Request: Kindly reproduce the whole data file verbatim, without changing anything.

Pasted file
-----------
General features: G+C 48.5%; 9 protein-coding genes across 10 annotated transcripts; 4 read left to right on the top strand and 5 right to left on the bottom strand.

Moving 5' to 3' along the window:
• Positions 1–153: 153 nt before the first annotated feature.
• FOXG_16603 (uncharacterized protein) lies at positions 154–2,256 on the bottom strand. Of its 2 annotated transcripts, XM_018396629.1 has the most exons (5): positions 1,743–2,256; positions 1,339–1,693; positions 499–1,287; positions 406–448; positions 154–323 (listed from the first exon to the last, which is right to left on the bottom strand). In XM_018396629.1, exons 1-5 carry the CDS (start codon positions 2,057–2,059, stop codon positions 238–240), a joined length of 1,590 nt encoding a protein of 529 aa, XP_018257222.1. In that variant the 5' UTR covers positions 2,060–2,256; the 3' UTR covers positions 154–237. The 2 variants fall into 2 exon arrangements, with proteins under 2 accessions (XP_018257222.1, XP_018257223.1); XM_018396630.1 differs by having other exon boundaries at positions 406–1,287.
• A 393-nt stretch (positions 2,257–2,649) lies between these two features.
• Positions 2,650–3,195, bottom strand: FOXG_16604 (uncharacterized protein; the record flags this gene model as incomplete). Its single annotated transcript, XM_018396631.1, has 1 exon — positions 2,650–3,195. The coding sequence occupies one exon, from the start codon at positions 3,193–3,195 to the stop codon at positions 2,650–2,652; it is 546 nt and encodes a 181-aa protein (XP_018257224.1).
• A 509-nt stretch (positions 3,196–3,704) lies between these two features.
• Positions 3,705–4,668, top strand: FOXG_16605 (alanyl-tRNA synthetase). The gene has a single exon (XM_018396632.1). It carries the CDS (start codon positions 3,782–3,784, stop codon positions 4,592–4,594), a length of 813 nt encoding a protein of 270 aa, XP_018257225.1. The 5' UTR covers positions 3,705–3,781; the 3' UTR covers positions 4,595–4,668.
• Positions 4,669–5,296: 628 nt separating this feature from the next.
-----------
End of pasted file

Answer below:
General features: G+C 48.5%; 9 protein-coding genes across 10 annotated transcripts; 4 read left to right on the top strand and 5 right to left on the bottom strand.

Moving 5' to 3' along the window:
• Positions 1–153: 153 nt before the first annotated feature.
• FOXG_16603 (uncharacterized protein) lies at positions 154–2,256 on the bottom strand. Of its 2 annotated transcripts, XM_018396629.1 has the most exons (5): positions 1,743–2,256; positions 1,339–1,693; positions 499–1,287; positions 406–448; positions 154–323 (listed from the first exon to the last, which is right to left on the bottom strand). In XM_018396629.1, exons 1-5 carry the CDS (start codon positions 2,057–2,059, stop codon positions 238–240), a joined length of 1,590 nt encoding a protein of 529 aa, XP_018257222.1. In that variant the 5' UTR covers positions 2,060–2,256; the 3' UTR covers positions 154–237. The 2 variants fall into 2 exon arrangements, with proteins under 2 accessions (XP_018257222.1, XP_018257223.1); XM_018396630.1 differs by having other exon boundaries at positions 406–1,287.
• A 393-nt stretch (positions 2,257–2,649) lies between these two features.
• Positions 2,650–3,195, bottom strand: FOXG_16604 (uncharacterized protein; the record flags this gene model as incomplete). Its single annotated transcript, XM_018396631.1, has 1 exon — positions 2,650–3,195. The coding sequence occupies one exon, from the start codon at positions 3,193–3,195 to the stop codon at positions 2,650–2,652; it is 546 nt and encodes a 181-aa protein (XP_018257224.1).
• A 509-nt stretch (positions 3,196–3,704) lies between these two features.
• Positions 3,705–4,668, top strand: FOXG_16605 (alanyl-tRNA synthetase). The gene has a single exon (XM_018396632.1). It carries the CDS (start codon positions 3,782–3,784, stop codon positions 4,592–4,594), a length of 813 nt encoding a protein of 270 aa, XP_018257225.1. The 5' UTR covers positions 3,705–3,781; the 3' UTR covers positions 4,595–4,668.
• Positions 4,669–5,296: 628 nt separating this feature from the next.